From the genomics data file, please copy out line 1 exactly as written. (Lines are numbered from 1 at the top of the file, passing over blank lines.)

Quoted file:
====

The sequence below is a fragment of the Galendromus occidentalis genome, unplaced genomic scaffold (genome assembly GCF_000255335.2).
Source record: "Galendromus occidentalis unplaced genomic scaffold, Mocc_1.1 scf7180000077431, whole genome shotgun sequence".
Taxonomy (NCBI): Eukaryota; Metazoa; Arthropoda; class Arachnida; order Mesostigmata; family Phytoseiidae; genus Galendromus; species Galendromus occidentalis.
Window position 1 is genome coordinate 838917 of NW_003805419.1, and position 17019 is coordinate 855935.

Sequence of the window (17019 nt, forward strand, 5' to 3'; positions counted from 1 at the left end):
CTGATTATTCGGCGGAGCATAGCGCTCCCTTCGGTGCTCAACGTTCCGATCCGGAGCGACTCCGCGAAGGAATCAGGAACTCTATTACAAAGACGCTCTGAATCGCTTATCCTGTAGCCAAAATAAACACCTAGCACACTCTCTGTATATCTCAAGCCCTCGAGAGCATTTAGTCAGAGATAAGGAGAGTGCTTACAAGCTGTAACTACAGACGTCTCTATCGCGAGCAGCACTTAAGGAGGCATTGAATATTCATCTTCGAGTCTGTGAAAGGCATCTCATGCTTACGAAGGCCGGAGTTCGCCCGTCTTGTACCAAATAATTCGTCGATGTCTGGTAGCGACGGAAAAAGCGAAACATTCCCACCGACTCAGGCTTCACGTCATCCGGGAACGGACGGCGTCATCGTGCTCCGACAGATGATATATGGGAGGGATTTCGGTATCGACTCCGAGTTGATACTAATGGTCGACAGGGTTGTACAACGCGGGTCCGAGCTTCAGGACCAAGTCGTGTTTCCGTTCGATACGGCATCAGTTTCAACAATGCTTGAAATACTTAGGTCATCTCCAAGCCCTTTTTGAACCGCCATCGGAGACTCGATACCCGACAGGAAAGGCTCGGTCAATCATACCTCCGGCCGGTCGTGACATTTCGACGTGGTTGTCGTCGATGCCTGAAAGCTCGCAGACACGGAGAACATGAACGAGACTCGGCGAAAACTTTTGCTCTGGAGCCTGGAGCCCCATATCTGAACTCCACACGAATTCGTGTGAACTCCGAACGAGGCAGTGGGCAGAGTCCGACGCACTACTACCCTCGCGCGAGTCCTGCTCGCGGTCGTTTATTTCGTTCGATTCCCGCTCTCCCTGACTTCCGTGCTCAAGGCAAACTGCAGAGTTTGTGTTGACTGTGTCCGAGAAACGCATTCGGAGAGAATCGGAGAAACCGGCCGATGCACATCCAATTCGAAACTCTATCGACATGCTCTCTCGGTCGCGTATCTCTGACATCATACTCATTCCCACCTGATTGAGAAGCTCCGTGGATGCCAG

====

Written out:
The sequence below is a fragment of the Galendromus occidentalis genome, unplaced genomic scaffold (genome assembly GCF_000255335.2).